Cruise Miss on planning port days

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Until about 3 years ago, I would rarely plan much for port days, aside from booking a few shore excursions, I would never do thorough research into the places that I would be visiting – I quite liked the idea of just seeing where I ended up when I got there – but since my Caribbean cruise in 2012, I have really enjoyed having my own little port day itineraries.

Online research is always useful

My Caribbean cruise in 2012 was a 35-night voyage and it really needed to be planned in order to make the most of each and every destination. My friend and I spent hours online looking at different attractions in each place: beaches, restaurants, good areas for shopping, you name it, we looked it up.

We trailed the usual travel websites and found ideas, recommendations and tips from others, then we looked for things slightly more off the beaten track. By the time we had finished, we really had a mixture of everything and I was so excited – I’d never looked forward to any previous cruise like I did that one and it was all because all of the research and excitement of the things that we knew we were going to do.

Google Maps, the ultimate route planner

Like I said, we trailed many websites but I have to say that one really stood out for me (and made everything a lot easier) and that was Google Earth/Maps. I literally lived on Google Maps, the street views for some ports were not available as “real life”, but others were and it meant I could literally plan my route from the ship to where I wanted to be, walking it via the laptop and comfort of my chair. The port of call that it helped with the most was Cozumel. It had everything I needed on the street view to plan my various routes and that’s exactly what I did. When I got there, it was very strange, part of me felt like it was Deja-vu, but it was nice knowing exactly where I needed to be without the use of a hand-held map. It also came in useful for Aruba and Tortola. Don’t just use it for directions, use it to check-out the ground level and what is in the area.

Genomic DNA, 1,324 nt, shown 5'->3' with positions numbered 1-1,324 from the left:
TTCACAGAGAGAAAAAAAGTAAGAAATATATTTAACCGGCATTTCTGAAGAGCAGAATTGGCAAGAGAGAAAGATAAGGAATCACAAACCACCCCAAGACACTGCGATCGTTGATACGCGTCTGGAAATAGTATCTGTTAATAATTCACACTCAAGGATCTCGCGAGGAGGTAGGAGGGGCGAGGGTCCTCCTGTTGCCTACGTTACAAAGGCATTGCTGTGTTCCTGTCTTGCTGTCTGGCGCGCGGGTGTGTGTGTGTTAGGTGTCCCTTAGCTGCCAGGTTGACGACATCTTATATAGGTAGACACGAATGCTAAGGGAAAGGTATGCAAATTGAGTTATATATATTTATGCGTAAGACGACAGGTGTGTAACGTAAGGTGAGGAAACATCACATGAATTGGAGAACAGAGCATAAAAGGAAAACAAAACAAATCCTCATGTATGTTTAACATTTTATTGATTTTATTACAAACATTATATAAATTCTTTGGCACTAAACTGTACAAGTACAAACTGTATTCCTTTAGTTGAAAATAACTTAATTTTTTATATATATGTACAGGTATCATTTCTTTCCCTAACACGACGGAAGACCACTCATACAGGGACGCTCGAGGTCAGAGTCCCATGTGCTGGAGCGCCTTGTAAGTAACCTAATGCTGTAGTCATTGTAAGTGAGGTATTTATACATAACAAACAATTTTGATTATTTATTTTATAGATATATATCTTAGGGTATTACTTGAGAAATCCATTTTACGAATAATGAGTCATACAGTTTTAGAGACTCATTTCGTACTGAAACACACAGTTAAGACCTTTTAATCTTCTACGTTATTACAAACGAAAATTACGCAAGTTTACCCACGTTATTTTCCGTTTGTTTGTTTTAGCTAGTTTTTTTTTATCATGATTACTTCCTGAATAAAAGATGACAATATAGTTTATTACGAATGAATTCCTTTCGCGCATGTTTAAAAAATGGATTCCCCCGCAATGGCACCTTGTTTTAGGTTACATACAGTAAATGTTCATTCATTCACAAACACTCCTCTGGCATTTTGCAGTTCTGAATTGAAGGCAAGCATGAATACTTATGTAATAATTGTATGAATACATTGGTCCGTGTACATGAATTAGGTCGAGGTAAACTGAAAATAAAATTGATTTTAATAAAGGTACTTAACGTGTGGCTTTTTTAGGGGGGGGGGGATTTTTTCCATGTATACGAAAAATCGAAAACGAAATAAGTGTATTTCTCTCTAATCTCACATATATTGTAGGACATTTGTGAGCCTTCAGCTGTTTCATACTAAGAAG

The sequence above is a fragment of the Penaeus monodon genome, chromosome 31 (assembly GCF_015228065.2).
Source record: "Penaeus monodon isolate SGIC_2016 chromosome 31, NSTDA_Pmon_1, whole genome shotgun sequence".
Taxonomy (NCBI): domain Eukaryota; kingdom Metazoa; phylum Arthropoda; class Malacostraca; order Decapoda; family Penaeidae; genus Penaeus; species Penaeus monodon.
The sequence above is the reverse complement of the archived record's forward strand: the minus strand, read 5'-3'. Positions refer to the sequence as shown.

rapid transit

Google Maps is definitely not the first thing that comes to mind for some when thinking about shore days, but I really would suggest you give it a try. For some people, even though they are excited to be cruising, the arrival into a foreign port can sometimes create a little apprehension, which is only natural when experiencing something new. I think having the option to see things at ground level, just as you would be walking down the street, could give that added sense of security because you now arrive to buildings and streets you recognise, to a degree.

Don’t forget to check out ships webcams

I also like to check out the ships live webcams, they can come in incredibly useful, I know I found a ship in Antigua one day and being able to see right down the main street was great! City or port webcams are good for this also; you never know what you might come across.

So, when planning your next ocean adventure, give Google Maps a look. My friend and I have used it religiously since that Caribbean cruise and, ironically, we find ourselves back doing the exact same thing for another Caribbean adventure.

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Image credits: Prayitno, Oran Viriyincy

 

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About Author

Danielle Fear

Danielle Fear is a cruise specialist and blogs over at Cruise Miss. She regularly contributes to World of Cruising Magazine, and has appeared on Travel Bulletin, The Sun Online, Direct Travel, Travel Daily News, TravelMole, Breaking Travel News, Travolution, Captain Greybeard Blog and Cruise Industry News.

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